- There is no risk of getting cracked or broken anymore, and this can only now occur when you are handling them, but not while in storage.
- This storage improves your vinyl record’s shelf life; they can be stored vertically for years without damage. They will not depreciate or sound quality because they are correctly stored.
How To Store Your Vinyl Records
Proper storage of your records goes beyond horizontal or vertical storage styles; you must take several steps for an adequate repository for fragile vinyl records (3). I have broken them down into five quick and easy steps:
- After playing your record, the first thing to do is to clean your vinyl record. Cleaning can be done with vinegar and distilled water solution, cleaning the vinyl record properly, rinsing out the mixture, and drying the vinyl records. There are other cleaning methods, but ensure that you follow one of them appropriately, using the correct tools and measurements. Improvising some of them might cause severe damage to your records.
- After cleaning them and drying them correctly, make sure you put your records back in their sleeves. Your vinyl records must always be in their sleeves, except you are playing them at the moment. Keeping them in their sleeves prevents the accumulation of dust and dirt on them, another risk factor to vinyl health. Sleeves save your records from getting scratched or cracked by mistake due to bad handling.
- Your records must be in vertical positions; this means they should be upright in their shelves or boxes. To avoid warping, skipping, cracking, and other damages to them, you have to store them vertically.
- Never store your vinyl records horizontally for any reason, the risks are way too much to deal with, and some are permanent and cannot be fixed or reversed. Frequently you might not get those vintage records anymore, so ensure to treat them nicely to avoid damages.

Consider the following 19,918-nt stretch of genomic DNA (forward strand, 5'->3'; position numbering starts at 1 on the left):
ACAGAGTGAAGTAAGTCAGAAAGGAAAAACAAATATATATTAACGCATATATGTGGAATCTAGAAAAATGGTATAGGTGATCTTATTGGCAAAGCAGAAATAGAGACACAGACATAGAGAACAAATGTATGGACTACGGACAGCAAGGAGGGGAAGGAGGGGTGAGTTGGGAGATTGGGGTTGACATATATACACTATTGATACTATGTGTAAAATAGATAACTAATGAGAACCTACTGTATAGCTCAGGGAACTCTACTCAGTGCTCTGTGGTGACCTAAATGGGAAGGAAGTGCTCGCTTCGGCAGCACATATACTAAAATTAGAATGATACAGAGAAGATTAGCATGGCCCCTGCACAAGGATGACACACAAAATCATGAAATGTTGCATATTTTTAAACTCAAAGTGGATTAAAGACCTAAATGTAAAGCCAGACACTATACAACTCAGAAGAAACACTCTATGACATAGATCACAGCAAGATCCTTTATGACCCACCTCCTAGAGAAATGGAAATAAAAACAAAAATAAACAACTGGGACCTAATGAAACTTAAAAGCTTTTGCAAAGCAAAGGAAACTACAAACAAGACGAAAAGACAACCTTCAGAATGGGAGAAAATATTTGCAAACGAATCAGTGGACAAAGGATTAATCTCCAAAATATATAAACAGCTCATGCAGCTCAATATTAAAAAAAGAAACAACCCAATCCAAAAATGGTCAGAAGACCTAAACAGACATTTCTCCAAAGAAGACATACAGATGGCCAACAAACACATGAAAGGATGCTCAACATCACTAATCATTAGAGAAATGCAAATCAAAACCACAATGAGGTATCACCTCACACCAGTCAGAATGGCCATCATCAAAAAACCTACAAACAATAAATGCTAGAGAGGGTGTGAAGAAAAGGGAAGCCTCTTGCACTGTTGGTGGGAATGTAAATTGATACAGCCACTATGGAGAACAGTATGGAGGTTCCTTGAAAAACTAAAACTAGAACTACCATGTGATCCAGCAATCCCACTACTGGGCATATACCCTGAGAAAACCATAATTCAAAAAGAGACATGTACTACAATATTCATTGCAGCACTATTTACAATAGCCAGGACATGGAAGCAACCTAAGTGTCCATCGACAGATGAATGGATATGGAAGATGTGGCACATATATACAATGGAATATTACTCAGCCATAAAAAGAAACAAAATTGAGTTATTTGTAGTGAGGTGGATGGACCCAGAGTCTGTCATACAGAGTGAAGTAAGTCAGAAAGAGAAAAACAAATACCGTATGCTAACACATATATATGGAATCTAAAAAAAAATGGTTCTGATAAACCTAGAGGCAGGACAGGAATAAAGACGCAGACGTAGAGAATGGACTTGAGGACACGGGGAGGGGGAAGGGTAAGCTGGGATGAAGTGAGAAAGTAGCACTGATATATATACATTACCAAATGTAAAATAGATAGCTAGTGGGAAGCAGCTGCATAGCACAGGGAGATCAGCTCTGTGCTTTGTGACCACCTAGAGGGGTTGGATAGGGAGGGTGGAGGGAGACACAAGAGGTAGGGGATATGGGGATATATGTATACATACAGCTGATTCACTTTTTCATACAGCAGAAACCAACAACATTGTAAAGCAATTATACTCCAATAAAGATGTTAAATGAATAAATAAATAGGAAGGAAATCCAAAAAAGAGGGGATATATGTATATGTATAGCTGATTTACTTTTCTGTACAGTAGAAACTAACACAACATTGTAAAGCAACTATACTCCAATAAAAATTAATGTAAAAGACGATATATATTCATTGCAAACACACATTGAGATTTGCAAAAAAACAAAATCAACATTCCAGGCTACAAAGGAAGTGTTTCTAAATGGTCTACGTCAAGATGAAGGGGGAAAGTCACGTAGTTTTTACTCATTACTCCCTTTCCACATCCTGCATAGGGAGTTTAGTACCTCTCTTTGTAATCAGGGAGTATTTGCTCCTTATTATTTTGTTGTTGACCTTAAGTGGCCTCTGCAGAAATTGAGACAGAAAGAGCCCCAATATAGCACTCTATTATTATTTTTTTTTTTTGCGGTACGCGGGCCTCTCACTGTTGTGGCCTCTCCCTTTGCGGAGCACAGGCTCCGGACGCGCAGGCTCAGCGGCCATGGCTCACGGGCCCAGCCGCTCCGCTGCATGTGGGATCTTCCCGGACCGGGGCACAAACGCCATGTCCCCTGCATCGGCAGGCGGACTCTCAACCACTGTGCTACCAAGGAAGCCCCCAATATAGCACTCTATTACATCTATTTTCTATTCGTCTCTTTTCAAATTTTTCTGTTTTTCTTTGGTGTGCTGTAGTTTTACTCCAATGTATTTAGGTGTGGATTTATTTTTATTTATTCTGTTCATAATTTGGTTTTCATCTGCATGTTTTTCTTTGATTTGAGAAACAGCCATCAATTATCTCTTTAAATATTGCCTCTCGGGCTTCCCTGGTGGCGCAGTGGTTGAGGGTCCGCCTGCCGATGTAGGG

- Play your records the right way. Do not directly touch the surface of your records; handle them by the edge only. Skimming the surface of your record can cause scratch or transfer of oils to them, which affects your sound quality. Always wait for your song to come on, do not handle the needle while playing to search for songs; this can cause severe damage when placed on the wrong grooves.
Frequently Asked Questions (FAQ)
Can I Store Less Than 20 Records Horizontally?
The best storage practice is the vertical style, and to be on the safe side, make sure you store your records in a secure manner irrespective of the number of records.
It should not matter how many records you have before following the best storage guideline. Store your record vertically only, do not let them get stacked on each other because there will be adverse effects over time, and they might not be reversible.
How Long Can I Store Records Vertically?
There is no time limit for vertical storage; you can store your records uprightly forever.
Vertical storage keeps your records fresh for as long as you have them; you can store them vertically for as long as you want. Ensure they are in a place with the right amount of air, free from external risk factors, and carefully handled when you want to play them. Doing this protects them for as long as you own them.
How Long Does It Take For Records To Get Warped?
Warping takes a very long time, but it can take less than a month when there is a heat source or improper aeration from lousy storage.
Warping from horizontal storage is a very long process, but it occurs fast when a heat source is applied to the record or generated from the inadequate air supply. Store your records vertically, away from the heat source, and ensure an adequate supply of air.
Vinyl records can be stored horizontally, but they come with substantial risk factors when they become a long-time habit and when the records are more than five. Vertical storage poses no threats irrespective of the number of records. If you have further questions, kindly leave a comment below.
- McCrigler, Brittany, et al. “How to Repair a Warped LP Record.” iFixit, 2014, https://www.ifixit.com/ Accessed 13 July 2021.
- Rigby, Paul. “How to store your record collection in 8 steps.” The Vinyl Factory, 2015, https://thevinylfactory.com/ Accessed 13 July 2021.
- Storage, Life. “5 Best Practices You Need to Learn about Record Storage.” LifeStorage, 2017, https://www.lifestorage.com/ Accessed 13 July 2021.